Big Muddy’s humble genius echoes that of folk music across time and space — its accessibility, Vonder Haar said. Barton’s franchise has reinforced that sensibility, incorporating players of all experience levels into song circles and other events, she added.

“That’s what keeps folk music alive is that it’s accessible,” Vonder Haar said. “…It was music that could be played by anyone. It was music by the people, for the people.”

At this year’s festival, Vonder Haar will perform a varied but quite personal duet with her partner in marriage and music, Phylshawn Johnson.

Johnson, the Undercurrents’ drummer and one of the finest and most expressive percussionists in the Midwest, will stick to the strings, joining Vonder Haar on guitar, mandolin and acoustic bass.

Vonder Haar plans to play the strains of a Dyer song on the hall’s grand piano, play some of Johnson’s songs, and quote favorites from the song’s creative challenge a day she’s taking. is given earlier this year.

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The self-imposed glove brought both intentionality and recklessness to Vonder Haar’s writing, she said. Usually the kind of songwriter who waits for lightning bolts, she decided to “meet the muse halfway through,” she said.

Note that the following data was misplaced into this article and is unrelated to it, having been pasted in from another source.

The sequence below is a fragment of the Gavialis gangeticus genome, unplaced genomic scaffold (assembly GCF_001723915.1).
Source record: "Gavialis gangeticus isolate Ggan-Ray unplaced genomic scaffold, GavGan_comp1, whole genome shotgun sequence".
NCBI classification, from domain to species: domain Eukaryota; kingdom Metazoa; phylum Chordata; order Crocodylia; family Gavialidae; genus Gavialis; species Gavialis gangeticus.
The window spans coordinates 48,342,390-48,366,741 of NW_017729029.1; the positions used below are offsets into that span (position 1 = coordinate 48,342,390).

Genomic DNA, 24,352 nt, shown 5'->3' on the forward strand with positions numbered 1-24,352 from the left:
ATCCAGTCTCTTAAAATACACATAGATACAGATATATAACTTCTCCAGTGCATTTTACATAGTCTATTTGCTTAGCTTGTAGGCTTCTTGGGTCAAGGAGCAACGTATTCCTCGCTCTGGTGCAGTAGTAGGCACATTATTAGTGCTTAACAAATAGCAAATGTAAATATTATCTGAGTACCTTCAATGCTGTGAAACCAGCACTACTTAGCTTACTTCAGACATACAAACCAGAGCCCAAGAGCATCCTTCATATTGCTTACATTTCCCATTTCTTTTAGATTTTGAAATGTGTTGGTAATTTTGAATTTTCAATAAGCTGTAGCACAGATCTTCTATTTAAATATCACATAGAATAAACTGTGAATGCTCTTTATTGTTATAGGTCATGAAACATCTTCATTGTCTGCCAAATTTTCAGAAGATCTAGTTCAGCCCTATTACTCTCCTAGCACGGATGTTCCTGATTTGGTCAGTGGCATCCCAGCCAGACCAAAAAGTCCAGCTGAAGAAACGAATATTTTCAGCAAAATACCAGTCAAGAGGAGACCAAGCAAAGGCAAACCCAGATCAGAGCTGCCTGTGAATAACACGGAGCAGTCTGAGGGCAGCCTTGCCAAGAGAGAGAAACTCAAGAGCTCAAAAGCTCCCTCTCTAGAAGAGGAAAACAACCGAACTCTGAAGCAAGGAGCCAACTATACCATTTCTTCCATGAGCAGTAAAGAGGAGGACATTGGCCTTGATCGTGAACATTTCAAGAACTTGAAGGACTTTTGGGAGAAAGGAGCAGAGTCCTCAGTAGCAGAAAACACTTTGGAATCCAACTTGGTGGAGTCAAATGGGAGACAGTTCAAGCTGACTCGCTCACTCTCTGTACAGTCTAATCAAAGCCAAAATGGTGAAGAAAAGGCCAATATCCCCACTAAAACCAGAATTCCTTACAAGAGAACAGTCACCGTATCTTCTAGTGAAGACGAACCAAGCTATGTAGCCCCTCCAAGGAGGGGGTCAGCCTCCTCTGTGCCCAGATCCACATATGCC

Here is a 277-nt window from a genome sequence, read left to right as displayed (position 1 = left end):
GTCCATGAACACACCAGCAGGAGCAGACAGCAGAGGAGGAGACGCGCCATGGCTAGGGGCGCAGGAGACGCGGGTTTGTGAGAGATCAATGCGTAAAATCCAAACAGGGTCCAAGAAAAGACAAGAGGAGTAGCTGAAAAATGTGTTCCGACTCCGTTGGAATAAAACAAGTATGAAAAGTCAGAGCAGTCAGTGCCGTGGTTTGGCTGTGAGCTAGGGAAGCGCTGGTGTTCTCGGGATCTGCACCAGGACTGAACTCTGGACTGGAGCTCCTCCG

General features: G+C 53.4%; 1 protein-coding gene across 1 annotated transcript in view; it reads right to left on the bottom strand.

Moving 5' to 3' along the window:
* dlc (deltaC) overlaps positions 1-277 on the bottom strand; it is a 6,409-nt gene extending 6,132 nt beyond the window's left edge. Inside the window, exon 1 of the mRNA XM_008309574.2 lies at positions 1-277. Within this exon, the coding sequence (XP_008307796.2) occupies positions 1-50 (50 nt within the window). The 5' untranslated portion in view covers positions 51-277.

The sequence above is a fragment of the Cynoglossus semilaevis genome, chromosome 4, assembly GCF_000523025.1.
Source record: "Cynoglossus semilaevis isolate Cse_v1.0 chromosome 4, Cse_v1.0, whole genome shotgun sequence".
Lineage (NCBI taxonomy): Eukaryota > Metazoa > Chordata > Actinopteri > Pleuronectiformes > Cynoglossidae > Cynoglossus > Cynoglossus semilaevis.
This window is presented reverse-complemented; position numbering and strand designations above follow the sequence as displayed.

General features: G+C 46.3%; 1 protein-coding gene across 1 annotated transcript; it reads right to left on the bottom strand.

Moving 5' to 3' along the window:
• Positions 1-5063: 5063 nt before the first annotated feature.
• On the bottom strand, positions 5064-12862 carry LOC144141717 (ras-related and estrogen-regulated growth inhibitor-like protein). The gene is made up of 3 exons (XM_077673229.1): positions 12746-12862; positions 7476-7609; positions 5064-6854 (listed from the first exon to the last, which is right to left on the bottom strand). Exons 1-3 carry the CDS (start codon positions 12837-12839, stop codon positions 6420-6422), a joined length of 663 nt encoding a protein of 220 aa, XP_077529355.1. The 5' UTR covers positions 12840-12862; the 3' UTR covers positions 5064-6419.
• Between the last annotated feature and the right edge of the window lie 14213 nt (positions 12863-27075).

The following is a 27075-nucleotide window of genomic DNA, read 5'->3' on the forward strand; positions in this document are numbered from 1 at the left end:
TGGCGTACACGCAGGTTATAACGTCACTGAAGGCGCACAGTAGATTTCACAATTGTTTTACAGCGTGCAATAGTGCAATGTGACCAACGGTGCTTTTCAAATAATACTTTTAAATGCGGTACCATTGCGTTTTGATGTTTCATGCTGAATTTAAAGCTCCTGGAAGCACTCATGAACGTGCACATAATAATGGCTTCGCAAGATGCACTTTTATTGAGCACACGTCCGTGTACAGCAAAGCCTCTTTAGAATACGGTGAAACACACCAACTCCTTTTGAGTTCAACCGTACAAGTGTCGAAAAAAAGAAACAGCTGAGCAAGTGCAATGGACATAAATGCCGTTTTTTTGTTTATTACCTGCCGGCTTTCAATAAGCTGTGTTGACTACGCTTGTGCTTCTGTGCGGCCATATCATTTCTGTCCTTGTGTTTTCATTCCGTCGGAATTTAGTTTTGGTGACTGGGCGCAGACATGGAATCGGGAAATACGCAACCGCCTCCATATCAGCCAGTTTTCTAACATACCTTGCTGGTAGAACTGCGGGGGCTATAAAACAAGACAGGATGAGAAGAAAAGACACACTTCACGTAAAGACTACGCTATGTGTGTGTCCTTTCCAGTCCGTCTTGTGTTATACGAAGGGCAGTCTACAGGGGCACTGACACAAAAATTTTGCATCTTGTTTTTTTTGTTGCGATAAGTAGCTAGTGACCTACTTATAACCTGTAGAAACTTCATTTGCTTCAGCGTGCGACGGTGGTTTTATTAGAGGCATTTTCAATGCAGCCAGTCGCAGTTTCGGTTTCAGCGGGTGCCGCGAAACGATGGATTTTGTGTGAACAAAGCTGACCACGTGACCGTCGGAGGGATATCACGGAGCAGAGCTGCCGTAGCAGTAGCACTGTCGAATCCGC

Writing without worrying about the specific sound of the song, or which of her projects would provide the best fit, brought a slack to the process, she said. And Vonder Haar sees his effects ripple through moments that arrive without his guitar in hand.

“By doing it every day, I started traveling the world a little differently — just looking for inspiration,” she said.

At this year’s festival, Vonder Haar will also host a children’s musical event, playing delightful tunes that meet children where they are. For someone who has reached artistic age at the festival, moments like these come with a special potential energy – of being a role model for a new generation of potential folk musicians.

Missouri and its music clearly means – and is a big part of – the world to Vonder Haar. She loves the state so much, including the ability to stay rooted here and “offer something that wasn’t there before.”

Right now, for Vonder Haar, Johnson and fellow musician Audra Sergel, it feels like establishing the Compass Music Center in Colombia, an education and performance center that quickly transforms into open day form.